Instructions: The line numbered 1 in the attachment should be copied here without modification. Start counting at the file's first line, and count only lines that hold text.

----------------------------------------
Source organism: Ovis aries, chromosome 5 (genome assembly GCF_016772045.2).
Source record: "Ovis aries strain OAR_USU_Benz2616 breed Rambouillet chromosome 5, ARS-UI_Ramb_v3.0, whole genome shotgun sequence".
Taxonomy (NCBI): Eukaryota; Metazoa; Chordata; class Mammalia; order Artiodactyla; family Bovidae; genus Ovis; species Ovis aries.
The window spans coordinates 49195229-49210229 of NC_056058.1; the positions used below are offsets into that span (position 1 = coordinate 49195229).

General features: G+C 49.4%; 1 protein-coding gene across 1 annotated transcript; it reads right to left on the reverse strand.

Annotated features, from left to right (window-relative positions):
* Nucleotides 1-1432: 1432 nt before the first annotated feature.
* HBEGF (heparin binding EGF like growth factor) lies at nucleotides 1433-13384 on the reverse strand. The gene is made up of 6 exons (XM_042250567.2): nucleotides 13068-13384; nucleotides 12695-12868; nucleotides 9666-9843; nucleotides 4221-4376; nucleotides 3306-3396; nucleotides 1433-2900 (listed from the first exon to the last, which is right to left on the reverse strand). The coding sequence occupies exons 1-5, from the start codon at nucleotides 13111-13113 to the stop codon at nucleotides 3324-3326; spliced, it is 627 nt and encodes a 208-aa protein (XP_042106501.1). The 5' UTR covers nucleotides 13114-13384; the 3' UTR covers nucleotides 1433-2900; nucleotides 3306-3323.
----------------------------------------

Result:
Source organism: Ovis aries, chromosome 5 (genome assembly GCF_016772045.2).